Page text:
The new coop is four times the size of the old one which really gives the birds some more room to move around. We tried to make the transition between coops as low stress as possible, but unfortunately right after the initial swap, our egg production dropped down to a mere few eggs a day.  We were worried about this drop and started trying to figure out how to increase the egg production in other ways. Luckily all that the chickens seemed to need was time. After having two or three weeks to become accustomed to the new space, the eggs are booming! We get about two and a half to three dozen fresh eggs a day!

video

Here are the chickens enjoying their new space!

Monday, February 27, 2012

Barn Remodel

        We've been busy in 2012! It's only February and there has already been SO MANY things added to our to-do list, gotten underway, already completed, or soon to become project numero uno. One top priority was the barn. It was in desperate need of a good organizing and ultimately a remodel to best suit our and the animal's needs. Unfortunately, I did not have the forethought to take some "before" pictures prior to picking up the hammer and having at it, so enjoy only the "after" shots.

        Moving in the direction of having goats and sheep as our primary herd animals, it was necessary to build pens for them. We also don't want to only accommodate the animals we have currently, but allow for expansion and have a place to put little ones, interim goats b/w the time they are born and the time they find a new home, and any other animals we may need a place for. Accommodating the animal's needs is one thing, but we also need the barn to suit our needs for storage, influx of livestock, ease of feeding and watering, and ultimately easier upkeep and ability to keep the barn clean. We decided to go with a lane design for the barn. Essentially this just means that an aisle is set right down the middle of the barn with animal pens on each side. This way when it's time to clean, we can muck everything into the center lane and then scrape it all out at once as opposed to having to hand shovel and wheel barrow every last bit of manure and used bedding. Our barn was already set up perfectly for this design since it has two big bay doors that open on the west facing side.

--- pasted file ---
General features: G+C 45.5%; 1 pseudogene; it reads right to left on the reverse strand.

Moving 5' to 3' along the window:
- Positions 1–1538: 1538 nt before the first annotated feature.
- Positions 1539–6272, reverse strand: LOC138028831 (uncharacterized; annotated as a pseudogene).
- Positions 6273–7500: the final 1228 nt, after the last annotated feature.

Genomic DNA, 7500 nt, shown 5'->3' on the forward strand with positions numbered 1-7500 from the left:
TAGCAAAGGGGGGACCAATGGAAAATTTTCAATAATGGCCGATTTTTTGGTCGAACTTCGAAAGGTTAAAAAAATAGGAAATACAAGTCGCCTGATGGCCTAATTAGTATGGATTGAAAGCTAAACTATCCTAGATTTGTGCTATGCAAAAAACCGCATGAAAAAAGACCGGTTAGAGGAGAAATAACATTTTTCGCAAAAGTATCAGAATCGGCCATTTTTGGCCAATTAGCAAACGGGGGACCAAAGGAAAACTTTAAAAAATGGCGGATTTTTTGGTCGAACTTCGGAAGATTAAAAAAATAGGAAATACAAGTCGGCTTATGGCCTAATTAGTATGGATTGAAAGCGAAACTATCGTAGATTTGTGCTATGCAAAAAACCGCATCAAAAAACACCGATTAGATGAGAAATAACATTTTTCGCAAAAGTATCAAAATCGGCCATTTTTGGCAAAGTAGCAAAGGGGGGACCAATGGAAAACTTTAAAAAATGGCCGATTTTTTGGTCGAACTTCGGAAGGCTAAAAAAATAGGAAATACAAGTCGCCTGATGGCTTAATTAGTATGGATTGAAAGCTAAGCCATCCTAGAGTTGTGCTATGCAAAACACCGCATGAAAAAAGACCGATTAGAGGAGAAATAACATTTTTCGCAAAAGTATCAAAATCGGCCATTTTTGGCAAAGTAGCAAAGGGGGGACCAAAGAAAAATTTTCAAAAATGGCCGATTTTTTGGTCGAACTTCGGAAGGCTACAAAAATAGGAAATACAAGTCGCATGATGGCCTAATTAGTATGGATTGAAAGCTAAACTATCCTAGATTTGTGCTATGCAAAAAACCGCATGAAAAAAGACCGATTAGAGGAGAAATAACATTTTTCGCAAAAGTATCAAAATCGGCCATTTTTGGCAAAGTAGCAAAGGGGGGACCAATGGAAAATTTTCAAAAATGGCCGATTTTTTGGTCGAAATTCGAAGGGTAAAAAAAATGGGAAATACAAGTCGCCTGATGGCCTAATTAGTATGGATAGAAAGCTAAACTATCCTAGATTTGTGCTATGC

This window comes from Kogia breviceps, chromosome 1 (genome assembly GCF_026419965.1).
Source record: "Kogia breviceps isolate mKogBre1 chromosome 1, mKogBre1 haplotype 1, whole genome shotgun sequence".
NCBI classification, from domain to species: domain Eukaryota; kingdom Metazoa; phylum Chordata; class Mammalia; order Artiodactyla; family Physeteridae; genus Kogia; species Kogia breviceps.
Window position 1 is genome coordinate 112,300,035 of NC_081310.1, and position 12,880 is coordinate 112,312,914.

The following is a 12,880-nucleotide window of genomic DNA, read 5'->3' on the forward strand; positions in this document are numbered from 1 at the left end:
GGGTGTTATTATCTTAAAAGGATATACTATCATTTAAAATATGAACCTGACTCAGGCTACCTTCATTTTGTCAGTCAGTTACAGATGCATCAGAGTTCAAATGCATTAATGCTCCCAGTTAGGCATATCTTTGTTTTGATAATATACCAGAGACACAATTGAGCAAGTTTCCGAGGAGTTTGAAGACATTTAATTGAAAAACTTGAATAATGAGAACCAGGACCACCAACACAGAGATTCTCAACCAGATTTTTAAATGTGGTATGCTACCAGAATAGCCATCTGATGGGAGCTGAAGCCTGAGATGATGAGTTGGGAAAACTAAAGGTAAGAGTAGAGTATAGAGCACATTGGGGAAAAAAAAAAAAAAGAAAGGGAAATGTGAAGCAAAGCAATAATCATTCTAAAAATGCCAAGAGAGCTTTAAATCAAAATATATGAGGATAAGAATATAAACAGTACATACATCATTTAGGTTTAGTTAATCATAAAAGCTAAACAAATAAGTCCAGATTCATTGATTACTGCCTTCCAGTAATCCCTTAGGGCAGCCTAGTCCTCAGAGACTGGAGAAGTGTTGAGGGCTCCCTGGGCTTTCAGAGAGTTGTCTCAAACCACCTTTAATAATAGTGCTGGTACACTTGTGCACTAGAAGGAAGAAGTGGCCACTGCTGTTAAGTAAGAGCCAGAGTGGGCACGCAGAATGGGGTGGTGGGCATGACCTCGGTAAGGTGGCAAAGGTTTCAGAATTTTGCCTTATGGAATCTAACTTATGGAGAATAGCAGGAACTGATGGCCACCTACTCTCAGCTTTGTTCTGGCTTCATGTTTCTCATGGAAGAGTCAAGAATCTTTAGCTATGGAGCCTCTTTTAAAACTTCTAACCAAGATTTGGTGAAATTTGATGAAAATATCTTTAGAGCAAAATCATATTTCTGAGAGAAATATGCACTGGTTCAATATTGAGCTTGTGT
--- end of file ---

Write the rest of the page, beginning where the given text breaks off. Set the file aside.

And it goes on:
Here you can see the lane that goes straight back to the sliding bay doors.
Each pen has two doors into the lane. Each door can be opened into the lane
and secured to create one large pen from the front to the back of the barn
allowing for even more flexibility in the use of the barn!



Eglantine and Rosie happy in their own pens!


Here is the milking pen, which also doubles as our birthing pen
since it has better lighting mounted directly over head.


Two additional pens on the backside of the barn.

Here are the two bays used for tractor implement storage.

Here are two bays being used for hay storage.

A look down the lane from the opposite side of the barn.

We've added gravel to the backside of the barn. Soon this whole area will have a roof
over it for the dual purpose of covering our processing area, and allowing for storing
our tractor out of the elements. For the time being we store the tractor in the
barn by the hay storage.

Monday, January 30, 2012

The Boys Are Back In Town


        Our three boys have been busy! Last fall we let The Damon out with Eglantine and Rosie to see if he couldn't do his duty as the herd sire. Turns out, he accomplished the task!

We're proud to announce that Eglantine and Rosie are both pregnant with TWINS!!

        We didn't have The Damon breed with Kikki or Eva. Kikki was still weening Eva at the time, and Eva is much too young to have kids. Even though she is physically able to have kids, there are a lot of complications associated with a tiny goat getting pregnant. So to be on the safe side, we kept Kikki and Eva inside on the big day.

The Damon: proud soon-to-be daddy goat!

Sammy: excited to have more (hopefully) does around.
        The jury is still out on whether or not Star has been living up to his potential. The only things we've seen him mount are the Gator (a six wheeled farm utility vehicle), and the walk behind mower. We're hoping he's just very secretive about the deed and isn't really into mechanical objects only. Time will tell! Soon we will give a call to the vet to have some ultrasounds taken.


Starlight